F1i technical expert Nicolas Carpentiers takes you under the skin of this year’s Formula One power units with exclusive images. First chapter in our series: Renault.
A FAIRLY CONVENTIONAL INSTALLATION
Renault has kept its fairly conventional power unit design on its Energy F1-2015, i.e the compressor is placed side by side with the turbine. Basically, a turbocharger comprises of three main elements: the turbine, the compressor, and a shaft to link them both. The turbine is positioned in the exhaust gas stream, which makes it spin at high-speed. The device is also connected to a compressor that sits below the engine intake. The said compressor sucks up and compresses ambient air, which still needs to be cooled down before being channelled towards the cylinders.
The turbocharger forms a compact assembly at the back of the French power unit. As shown on the picture above, the front of the engine is devoid of any component involved in the charging process. This is a stark contrast to Mercedes’ split-turbo installation that has the compressor placed at the front, while the turbine is positioned at the rear (see comparison below).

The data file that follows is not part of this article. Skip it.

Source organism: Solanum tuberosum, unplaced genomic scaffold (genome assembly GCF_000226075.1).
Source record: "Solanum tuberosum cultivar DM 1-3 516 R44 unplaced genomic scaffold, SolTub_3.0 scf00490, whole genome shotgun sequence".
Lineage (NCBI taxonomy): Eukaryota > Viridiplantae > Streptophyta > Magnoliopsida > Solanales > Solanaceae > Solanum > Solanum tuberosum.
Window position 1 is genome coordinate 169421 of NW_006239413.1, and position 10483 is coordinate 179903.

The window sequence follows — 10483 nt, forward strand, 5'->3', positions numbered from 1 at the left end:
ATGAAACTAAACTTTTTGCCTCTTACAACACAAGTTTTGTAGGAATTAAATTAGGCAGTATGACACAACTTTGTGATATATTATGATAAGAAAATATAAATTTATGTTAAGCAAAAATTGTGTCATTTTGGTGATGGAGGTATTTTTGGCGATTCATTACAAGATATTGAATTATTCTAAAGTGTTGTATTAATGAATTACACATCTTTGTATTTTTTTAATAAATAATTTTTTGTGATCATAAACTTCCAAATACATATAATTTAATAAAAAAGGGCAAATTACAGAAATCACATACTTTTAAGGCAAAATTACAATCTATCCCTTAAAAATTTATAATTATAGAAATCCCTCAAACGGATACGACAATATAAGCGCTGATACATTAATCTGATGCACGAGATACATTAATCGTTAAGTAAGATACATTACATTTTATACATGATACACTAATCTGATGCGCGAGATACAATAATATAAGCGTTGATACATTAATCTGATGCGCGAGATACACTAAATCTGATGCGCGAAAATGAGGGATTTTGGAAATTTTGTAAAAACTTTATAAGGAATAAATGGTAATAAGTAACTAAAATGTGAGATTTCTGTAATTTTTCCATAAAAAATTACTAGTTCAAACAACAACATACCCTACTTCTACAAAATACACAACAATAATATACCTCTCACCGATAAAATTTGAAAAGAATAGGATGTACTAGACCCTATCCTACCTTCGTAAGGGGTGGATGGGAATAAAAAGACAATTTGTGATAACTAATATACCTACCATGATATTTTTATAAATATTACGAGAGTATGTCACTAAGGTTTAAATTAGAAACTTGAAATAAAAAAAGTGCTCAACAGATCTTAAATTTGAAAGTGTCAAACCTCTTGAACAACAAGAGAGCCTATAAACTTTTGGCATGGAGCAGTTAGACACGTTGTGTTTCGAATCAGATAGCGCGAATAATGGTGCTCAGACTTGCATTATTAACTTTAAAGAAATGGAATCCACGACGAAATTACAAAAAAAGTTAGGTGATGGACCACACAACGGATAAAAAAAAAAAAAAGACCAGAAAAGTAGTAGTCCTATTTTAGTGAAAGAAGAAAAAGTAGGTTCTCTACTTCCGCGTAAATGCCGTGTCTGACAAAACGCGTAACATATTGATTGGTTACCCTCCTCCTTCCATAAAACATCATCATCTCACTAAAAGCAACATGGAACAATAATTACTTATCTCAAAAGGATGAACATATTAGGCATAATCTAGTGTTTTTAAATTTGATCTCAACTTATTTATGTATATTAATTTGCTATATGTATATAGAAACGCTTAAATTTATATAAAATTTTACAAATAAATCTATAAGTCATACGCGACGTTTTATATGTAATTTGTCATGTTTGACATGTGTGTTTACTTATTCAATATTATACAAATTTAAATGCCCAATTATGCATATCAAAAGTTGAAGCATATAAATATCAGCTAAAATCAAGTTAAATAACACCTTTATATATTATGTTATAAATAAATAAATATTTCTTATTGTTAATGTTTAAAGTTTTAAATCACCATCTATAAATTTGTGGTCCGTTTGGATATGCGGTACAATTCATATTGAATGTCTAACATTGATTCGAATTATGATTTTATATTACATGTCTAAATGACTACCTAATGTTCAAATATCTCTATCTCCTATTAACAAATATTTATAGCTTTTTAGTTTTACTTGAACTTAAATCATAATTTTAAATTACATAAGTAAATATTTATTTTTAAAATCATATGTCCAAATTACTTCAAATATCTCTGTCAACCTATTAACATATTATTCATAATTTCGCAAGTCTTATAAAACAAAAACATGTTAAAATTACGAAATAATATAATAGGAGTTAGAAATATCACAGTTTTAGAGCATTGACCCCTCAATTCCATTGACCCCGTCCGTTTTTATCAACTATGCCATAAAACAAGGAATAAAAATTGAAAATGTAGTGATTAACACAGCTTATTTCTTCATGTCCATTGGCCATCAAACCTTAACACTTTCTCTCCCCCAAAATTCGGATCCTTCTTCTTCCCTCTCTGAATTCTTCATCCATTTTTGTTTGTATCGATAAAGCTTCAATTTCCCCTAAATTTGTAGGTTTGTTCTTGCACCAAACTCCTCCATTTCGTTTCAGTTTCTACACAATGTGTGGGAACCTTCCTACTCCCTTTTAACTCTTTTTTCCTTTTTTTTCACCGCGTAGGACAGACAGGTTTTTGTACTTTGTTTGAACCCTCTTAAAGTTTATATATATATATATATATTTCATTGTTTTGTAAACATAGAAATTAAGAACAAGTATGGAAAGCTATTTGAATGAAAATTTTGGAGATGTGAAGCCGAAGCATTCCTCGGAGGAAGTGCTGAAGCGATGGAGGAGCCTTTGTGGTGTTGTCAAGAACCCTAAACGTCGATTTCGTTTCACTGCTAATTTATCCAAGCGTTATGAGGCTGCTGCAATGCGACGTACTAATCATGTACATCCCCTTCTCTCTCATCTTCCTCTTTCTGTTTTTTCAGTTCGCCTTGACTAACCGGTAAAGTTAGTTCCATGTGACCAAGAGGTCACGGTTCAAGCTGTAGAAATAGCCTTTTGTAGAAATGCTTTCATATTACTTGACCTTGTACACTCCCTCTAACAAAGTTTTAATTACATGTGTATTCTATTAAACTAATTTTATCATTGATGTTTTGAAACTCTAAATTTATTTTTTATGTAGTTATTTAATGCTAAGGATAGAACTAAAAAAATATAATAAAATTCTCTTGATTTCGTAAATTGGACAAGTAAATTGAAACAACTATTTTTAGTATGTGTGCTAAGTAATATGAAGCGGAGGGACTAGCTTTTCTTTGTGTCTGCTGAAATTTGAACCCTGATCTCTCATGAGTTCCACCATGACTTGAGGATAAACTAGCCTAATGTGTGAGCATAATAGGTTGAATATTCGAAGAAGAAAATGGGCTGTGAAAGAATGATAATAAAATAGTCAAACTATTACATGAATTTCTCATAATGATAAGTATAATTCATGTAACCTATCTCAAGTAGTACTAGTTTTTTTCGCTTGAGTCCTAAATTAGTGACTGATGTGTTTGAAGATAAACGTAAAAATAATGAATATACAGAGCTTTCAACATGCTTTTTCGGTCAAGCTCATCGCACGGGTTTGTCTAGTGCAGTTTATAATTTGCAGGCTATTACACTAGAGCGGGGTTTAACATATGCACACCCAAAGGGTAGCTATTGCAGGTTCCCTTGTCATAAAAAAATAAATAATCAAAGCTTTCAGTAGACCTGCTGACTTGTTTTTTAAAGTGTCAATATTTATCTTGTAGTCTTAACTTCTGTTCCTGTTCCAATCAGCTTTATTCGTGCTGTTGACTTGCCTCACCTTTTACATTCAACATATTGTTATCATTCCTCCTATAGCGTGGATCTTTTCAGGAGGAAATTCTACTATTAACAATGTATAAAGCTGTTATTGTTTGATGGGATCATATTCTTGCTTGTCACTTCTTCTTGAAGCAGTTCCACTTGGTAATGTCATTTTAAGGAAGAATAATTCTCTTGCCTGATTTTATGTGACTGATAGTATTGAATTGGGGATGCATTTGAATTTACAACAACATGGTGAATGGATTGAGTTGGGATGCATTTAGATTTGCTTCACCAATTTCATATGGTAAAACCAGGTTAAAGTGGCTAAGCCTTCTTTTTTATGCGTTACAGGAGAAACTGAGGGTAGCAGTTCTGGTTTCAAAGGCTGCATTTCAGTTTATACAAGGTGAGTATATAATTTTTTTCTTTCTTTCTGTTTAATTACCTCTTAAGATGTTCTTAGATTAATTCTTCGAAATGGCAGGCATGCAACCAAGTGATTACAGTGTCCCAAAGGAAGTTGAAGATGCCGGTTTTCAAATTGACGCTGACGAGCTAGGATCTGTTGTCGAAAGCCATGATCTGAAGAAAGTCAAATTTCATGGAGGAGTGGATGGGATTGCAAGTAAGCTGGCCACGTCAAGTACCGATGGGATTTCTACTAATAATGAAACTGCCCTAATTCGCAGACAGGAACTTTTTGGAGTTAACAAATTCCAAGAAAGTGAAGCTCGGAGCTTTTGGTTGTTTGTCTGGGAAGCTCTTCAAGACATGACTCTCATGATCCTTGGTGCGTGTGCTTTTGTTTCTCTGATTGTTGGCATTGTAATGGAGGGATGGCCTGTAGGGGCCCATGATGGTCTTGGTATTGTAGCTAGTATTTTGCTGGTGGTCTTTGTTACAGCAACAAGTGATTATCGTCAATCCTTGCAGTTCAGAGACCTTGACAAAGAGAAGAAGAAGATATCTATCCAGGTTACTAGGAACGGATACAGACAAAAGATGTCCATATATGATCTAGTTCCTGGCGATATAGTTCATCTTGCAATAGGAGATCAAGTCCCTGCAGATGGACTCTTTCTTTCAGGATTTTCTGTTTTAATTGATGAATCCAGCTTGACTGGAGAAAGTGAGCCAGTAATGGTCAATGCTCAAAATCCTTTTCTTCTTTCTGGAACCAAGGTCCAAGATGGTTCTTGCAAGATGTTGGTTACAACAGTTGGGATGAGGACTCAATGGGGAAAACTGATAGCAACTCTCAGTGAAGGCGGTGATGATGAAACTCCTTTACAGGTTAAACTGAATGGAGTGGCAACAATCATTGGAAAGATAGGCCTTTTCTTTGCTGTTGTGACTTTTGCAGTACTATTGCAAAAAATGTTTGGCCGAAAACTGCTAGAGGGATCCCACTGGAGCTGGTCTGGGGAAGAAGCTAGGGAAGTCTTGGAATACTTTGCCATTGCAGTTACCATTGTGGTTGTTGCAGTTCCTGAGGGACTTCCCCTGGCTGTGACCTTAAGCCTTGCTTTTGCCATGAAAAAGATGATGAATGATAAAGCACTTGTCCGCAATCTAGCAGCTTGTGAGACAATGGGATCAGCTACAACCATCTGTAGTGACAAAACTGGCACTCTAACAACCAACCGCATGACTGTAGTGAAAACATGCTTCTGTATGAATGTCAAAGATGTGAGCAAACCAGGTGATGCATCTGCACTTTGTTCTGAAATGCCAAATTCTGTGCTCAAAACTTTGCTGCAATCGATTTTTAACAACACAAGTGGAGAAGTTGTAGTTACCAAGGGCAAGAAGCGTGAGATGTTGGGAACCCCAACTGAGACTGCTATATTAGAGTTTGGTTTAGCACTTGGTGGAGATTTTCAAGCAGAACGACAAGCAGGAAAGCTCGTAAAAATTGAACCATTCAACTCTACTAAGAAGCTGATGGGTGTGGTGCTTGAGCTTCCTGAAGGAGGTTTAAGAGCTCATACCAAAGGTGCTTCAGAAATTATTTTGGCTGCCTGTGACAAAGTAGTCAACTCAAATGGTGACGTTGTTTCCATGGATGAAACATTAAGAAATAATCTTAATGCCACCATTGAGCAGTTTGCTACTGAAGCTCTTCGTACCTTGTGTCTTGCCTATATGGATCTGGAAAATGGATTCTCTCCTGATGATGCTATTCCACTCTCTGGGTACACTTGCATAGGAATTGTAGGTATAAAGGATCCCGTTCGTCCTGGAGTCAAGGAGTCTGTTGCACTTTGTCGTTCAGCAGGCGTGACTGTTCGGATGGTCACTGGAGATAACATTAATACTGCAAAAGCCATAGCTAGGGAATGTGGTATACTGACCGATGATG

Only the oil tank is attached to the front of the French hybrid power unit, with oil being extracted from the lower tube.
Renault's approach is a stark contrast to Mercedes’ split-turbo installation that has the compressor placed at the front, while the turbine is positioned at the rear
On the right-hand side of the picture, at the bottom of the engine, lies the MGU-K, which recovers kinetic energy under braking. The device extends into the oil pump, while one can also spot the orange three-phase electric cable that connects the MGU-K to the energy store.
The MGU-H, which absorbs power from the turbine shaft to convert heat energy from the exhaust gasses, is not visible on the images because it sits within the two rows of cylinders of the V6.